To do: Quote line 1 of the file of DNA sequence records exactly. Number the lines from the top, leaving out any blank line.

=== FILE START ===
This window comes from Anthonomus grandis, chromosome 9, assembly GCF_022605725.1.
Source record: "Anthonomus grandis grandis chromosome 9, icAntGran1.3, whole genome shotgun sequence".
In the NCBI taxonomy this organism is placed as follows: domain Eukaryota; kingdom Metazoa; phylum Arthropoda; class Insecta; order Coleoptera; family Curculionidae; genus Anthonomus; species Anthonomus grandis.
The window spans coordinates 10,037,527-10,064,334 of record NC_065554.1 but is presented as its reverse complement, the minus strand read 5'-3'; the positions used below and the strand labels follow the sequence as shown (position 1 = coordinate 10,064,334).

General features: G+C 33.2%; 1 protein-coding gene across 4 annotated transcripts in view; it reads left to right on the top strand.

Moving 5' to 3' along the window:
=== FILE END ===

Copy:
This window comes from Anthonomus grandis, chromosome 9, assembly GCF_022605725.1.